By Joe McNamee

Bad leadership by just one or two Members of the European Parliament is in danger of killing the open internet in Europe.

The Industry Committee (ITRE), which is responsible for the current European Commission proposal on “net neutrality”, is one of the most expert committees in the European Parliament. It has repeatedly identified threats to competition and innovation and has worked to protect online freedoms. It has repeatedly called for legislation to protect the open Internet. However, the views of the MEP (Pilar Del Castillo, from the EPP Group) that has been put in charge of the dossier in the Committee appear neither to correspond to those of her own political group nor the Committee that entrusted her with this task.*
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Faced with the incoherent proposal from the European Commission, a unique and possibly unprecedented situation arose. All of the major political groups tabled amendments which were, by a large majority, in favour of defending innovation and in favour of defending freedom of speech, in favour of an open, competitive online marketplace for European businesses. What could possibly go wrong? More than one would think, unfortunately.

So far, for reasons that are far from obvious, the Members of the European People’s Party in the Industry Committee have stood by and watched as Del Castillo proposed often bad amendments and as she has seeks to foist bad and frequently incoherent “compromise amendments” on the Committee. These alleged “compromises” are significantly worse than useless – generating legal text which frequently makes little or no sense and which, if adopted, would create huge problems for regulators. Her suggested “compromise” texts are sometimes contradictory and sometimes meaningless and create an impossible task for regulators,as they would be forece to guess what meaning national courts would attribute to them.The divide between the strong support of Industry Committee as a whole for free speech, competition and innovation and the protectionist views of Ms Del Castillo is even more stark. It also remains unclear whether MEPs responsible for negotiating for the other political groups will allow themselves to be railroaded into accepting a “compromise” that is contrary to the view of a majority in the committee and that is against the best interests of European citizens and European businesses.scoreCard-ITRE2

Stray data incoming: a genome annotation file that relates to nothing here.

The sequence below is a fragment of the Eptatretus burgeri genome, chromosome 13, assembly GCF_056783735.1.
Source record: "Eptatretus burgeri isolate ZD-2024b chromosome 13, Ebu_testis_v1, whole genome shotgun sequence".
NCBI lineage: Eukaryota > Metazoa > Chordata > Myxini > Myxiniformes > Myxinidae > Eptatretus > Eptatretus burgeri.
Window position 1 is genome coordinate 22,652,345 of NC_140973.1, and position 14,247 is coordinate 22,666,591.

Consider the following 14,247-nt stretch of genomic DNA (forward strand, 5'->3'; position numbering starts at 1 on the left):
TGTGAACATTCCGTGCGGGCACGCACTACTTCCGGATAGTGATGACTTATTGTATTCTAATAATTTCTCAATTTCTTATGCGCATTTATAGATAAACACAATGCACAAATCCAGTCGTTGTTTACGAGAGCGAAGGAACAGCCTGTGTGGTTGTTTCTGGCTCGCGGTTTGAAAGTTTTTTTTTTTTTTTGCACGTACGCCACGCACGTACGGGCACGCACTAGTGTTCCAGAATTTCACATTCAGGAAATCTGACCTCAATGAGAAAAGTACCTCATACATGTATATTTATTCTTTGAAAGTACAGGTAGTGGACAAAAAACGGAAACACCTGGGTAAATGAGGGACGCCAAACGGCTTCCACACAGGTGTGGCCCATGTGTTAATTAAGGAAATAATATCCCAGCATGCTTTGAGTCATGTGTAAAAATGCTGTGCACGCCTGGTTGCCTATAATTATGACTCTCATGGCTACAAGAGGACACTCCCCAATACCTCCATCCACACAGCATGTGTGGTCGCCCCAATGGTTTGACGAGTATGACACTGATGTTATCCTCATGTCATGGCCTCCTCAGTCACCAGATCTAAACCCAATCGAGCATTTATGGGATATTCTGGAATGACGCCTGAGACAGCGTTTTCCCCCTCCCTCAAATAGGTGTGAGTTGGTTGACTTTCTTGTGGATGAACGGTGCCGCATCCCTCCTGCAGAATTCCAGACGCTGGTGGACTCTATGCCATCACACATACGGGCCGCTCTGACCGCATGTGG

The views of the Liberal (ALDE) and Socialist (S&D) groups will be key. The Liberal (ALDE) group’s amendments are broadly insightful, precise and quite comprehensive. The big danger is that the MEP (Jens Rohde, Denmark) who is in charge for the group, is so focussed on the issue of mobile phone roaming fees, that there is a risk that he will give up on open internet and competition measures as part of a wider compromise. This is almost certainly the plan that the European Commission had when the entire process was launched. The MEP in charge for the Socialists and Democrats Group, Catherine Trautmann (France) has been quite muted on the question of preserving the open internet. A clear statement that she will support the views of her political group is desperately needed. As for the remaining groups, the Greens/EFA and the conservative ECR group has generated an unlikely alliance of 26-year old pirate Swede Amelia Andersdotter and 68-year-old British Conservative Giles Chichester. Both political groups appear to be solid in their support for clear, pro-freedoms, pro-business legislation, showing that this is an issue which, combining economic and civil rights, transcends normal political cleavages.

*This images in this article are based on our of the Draft Report of Rapporteur Pilar del Castillo (EPP), the amendments in the ITRE committee as whole and the amendments tabled by EPP MEPs in all relevant committees. You can find our analysis here.